Best of Our Blogs: August 17, 2018
Worry, fear and even anxiety have been circling in and out of my life for so long, it became a part of me. I thought everyone walked around with worst case scenarios replaying in their head. The greatest things that helped me, which you’ll also read in our top posts this week are spending more moments in focused presence and calm so my days are not just constant pop-ups of anxiety-provoking news or upsetting updates. Living without urgency is one way to send the message that everything is okay. But I’ve also learned to be kind to myself. This means that instead of avoiding negative emotions or berating mys...
Source: World of Psychology - August 17, 2018 Category: Psychiatry & Psychology Authors: Brandi-Ann Uyemura, M.A. Tags: Best of Our Blogs Source Type: blogs

Napa Therapeutics Formed to Develop Drugs to Influence NAD Metabolism
The involvement of In Silico Medicine in the formation of Napa Therapeutics to run drug discovery based on advances in understanding of mitochondrial metabolism in aging is an example of the premium placed on any approach that might plausibly reduce the cost and time involved in finding drug candidates. We will no doubt see a lot more of this sort of thing as computational methodologies become a plausible replacement for greater portions of the existing costly, hands-on, mechanical screening processes. Draw a triangle in the present field of aging research with the three points set at calorie restriction mimetics, e...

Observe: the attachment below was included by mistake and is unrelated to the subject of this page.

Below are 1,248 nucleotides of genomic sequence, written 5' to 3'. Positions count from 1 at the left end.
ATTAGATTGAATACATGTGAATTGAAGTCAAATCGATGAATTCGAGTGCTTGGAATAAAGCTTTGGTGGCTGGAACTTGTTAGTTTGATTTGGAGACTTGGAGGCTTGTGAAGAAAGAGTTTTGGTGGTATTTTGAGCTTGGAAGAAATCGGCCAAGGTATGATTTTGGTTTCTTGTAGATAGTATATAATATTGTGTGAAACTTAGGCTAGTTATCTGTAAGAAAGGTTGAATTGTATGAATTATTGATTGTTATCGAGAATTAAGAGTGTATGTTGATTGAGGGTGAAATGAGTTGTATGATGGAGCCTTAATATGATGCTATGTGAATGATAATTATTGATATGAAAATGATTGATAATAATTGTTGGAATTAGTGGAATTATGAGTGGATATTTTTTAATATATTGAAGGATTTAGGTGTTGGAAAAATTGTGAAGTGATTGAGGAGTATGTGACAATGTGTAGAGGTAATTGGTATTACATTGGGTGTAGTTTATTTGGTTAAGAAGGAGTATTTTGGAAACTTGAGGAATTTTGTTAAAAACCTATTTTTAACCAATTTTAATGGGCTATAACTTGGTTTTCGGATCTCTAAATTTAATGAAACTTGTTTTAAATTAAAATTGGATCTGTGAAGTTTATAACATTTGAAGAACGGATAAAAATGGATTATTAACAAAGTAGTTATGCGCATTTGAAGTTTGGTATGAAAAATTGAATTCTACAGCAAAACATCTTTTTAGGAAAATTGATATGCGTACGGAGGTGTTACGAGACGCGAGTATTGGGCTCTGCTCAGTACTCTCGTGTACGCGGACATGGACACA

Source: Fight Aging! - August 17, 2018 Category: Research Authors: Reason Tags: Daily News Source Type: blogs

Metal Hamper Brought into MRI Room Severely Injures Patient
A metal hamper was accidentally brought into a MRI room and quickly struck the patient ’s head, causing an orbital bone fracture in their eyebrow accordingto theLowell Sun.The incident, which occurred on June 16 at Lowell General Hospital Saints Campus in Massachusetts, resulted in the technician who brought in the metal hamper to being disciplined. The hospital administration are also organizing a review of safety protocols with its staff. The MRI-safe hamper had been mistakenly switched with a different kind that belonged in another part of the hospital. Both types of hampers had been specifically labeled, but...
Source: radRounds - August 17, 2018 Category: Radiology Authors: Julie Morse Source Type: blogs

5 Questions Couples Should Ask Before a Relationship (According to Experts)